South Korea Bracing for More Missile Tests From North Korea
(Bloomberg) -- There’s a “high chance” of more missile launches from North Korea following the fifth ballistic test in about two weeks, South Korea said.
South Korea’s Joint Chiefs of Staff will conduct further analysis with the U.S. on what it said were likely short-range ballistic missiles fired at 5:34 a.m. and 5:50 a.m. local time on Saturday, it said in a statement. The projectiles flew 400 kilometers (249 miles) into the sea between the Korean peninsula and Japan.
The missile tests came after President Donald Trump said he received a letter from Kim Jong Un on Thursday, in which the North Korean leader complained about war games conducted jointly by the U.S. and South Korean military forces.
“There’s a high chance that North Korea will fire additional missiles as South Korea-U.S. joint drills have started and North Korea is carrying out summertime drills,” South Korea’s Joint Chiefs said in the statement. “South Korea military is closely monitoring situation and maintaining full readiness.”
North Korea’s missile tests are a show of force against the joint military drills. They’re likely aimed at verifying the capabilities of the country’s newly developed short-range weapons, South Korea’s presidential Blue House said in a statement, citing a meeting with top security officials, who called for an end to the launches.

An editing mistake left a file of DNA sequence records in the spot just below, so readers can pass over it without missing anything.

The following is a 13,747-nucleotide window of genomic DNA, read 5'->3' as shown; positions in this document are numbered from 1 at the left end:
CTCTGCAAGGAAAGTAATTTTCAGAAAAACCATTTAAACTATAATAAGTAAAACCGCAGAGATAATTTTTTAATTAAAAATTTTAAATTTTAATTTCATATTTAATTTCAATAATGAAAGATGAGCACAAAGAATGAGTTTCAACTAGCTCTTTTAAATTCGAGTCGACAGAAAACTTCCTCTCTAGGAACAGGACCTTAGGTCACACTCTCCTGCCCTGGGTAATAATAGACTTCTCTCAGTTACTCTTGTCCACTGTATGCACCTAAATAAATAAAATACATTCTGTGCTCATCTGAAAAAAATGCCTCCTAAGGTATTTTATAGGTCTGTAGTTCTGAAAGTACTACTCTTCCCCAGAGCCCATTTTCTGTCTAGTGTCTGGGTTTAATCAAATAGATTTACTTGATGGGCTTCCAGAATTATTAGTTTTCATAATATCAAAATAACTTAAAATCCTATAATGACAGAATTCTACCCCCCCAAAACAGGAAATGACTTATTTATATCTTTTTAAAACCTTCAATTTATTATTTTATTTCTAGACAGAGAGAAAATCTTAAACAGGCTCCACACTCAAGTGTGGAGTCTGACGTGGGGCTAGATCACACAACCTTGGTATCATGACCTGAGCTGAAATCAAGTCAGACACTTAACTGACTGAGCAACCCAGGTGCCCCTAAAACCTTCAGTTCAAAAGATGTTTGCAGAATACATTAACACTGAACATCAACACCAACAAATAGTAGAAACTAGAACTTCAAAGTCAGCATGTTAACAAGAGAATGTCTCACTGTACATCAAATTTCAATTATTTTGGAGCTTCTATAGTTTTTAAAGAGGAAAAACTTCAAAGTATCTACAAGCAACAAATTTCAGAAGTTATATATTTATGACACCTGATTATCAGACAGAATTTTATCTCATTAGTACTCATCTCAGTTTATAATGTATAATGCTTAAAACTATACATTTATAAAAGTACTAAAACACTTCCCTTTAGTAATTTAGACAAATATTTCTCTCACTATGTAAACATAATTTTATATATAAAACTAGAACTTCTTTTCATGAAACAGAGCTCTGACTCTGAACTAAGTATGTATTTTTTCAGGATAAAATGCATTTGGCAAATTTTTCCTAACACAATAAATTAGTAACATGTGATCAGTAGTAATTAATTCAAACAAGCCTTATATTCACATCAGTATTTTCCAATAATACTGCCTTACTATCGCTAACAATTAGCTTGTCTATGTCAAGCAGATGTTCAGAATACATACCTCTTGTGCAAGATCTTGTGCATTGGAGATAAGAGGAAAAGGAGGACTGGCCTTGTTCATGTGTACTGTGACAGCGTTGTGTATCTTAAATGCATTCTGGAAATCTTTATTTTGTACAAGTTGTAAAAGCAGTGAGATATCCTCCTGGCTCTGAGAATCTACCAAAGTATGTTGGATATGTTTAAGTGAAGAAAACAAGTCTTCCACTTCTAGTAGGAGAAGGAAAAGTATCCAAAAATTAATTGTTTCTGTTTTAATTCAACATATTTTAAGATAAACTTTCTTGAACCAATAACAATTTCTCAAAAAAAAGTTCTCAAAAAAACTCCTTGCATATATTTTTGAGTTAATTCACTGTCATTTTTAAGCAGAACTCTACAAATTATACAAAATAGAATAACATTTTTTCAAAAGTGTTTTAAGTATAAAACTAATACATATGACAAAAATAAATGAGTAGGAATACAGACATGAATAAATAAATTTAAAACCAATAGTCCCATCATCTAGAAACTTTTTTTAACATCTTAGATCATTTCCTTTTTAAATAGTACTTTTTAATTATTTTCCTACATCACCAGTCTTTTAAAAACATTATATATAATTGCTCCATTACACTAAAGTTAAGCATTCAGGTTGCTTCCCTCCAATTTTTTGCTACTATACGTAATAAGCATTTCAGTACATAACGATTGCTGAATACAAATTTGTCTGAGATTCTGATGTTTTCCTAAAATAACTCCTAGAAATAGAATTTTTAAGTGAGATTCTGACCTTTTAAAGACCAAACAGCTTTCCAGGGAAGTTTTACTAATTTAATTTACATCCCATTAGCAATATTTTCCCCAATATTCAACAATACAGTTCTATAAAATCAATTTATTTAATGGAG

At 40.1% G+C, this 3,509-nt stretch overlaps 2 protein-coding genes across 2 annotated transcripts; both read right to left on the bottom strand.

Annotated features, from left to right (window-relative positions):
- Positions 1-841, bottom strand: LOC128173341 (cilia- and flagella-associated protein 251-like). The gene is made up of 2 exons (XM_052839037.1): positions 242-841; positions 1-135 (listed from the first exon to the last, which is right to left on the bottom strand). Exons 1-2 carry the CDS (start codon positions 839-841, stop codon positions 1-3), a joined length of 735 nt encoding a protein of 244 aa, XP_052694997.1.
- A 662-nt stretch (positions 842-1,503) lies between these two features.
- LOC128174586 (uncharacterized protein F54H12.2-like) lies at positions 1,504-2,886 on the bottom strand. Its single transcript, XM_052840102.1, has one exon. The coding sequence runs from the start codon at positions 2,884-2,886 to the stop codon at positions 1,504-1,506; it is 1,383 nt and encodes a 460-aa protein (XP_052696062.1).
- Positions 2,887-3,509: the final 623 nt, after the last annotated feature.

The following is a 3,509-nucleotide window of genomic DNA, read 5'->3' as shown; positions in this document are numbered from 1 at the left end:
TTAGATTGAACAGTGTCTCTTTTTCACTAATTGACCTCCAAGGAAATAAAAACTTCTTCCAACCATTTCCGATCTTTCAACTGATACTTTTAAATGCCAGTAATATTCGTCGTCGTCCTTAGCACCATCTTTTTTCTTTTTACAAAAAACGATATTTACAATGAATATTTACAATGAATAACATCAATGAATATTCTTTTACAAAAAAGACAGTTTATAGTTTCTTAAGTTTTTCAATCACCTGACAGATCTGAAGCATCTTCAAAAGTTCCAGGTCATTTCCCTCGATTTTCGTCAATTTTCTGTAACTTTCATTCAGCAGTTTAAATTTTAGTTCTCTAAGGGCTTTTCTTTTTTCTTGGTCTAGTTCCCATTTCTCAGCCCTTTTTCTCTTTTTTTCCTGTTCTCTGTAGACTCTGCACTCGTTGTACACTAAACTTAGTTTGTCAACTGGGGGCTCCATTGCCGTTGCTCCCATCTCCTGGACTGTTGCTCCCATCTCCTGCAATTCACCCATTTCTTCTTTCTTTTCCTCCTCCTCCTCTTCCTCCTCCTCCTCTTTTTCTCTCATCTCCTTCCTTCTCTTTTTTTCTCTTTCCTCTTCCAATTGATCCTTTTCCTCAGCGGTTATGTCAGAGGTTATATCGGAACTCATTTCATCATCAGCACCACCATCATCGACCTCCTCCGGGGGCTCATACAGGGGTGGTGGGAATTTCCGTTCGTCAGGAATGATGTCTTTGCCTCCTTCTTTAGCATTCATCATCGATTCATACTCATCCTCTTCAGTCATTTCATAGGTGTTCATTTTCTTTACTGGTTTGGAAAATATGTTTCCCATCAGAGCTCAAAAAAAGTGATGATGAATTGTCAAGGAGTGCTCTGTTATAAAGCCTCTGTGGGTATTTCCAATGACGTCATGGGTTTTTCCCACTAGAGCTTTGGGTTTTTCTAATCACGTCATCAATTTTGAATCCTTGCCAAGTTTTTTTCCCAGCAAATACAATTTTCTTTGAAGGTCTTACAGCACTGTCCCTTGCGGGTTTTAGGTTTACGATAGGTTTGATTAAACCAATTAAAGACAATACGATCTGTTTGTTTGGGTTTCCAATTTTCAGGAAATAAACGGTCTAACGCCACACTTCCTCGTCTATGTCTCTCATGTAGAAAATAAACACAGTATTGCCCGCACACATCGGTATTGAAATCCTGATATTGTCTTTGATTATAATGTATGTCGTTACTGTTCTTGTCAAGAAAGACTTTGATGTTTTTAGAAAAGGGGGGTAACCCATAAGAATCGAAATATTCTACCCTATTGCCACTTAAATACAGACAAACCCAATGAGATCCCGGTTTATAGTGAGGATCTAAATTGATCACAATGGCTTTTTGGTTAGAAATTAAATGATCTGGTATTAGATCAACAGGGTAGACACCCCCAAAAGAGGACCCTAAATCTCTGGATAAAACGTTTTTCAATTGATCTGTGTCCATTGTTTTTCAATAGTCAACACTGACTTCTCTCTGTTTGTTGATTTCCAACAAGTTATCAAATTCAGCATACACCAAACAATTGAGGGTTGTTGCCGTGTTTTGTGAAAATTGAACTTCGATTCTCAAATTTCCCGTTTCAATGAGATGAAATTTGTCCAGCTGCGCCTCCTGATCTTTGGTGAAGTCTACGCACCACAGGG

North Korea also criticized its neighbor for increasing military force, including the purchase of F-35A fighter jets, blaming it for rising tensions on the Korean peninsula, the official Korean Central News Agency said.
U.S. National Security Adviser John Bolton has said current U.S.-South Korean drills are “largely computer-driven,” with fewer troops maneuvering than in exercises that Trump ordered halted.
“He wasn’t happy with the testing,” Trump said Friday as he departed the White House for a fundraiser in the Hamptons. “We’ll see how it all works out.”
Trump and his team contend that diplomacy with North Korea remains on track, thanks in part to his personal rapport with Kim. They say Kim has kept his word by holding off testing a nuclear weapon or launching longer-range missiles capable of reaching the U.S. mainland.
Japan said it has no confirmation that the missiles entered its territory or exclusive economic zone. “It’s a serious problem,” Kenji Harada, Japan’s vice defense minister, said of the launches. “We want to move forward with missile-defense capabilities to protect the entire nation.”
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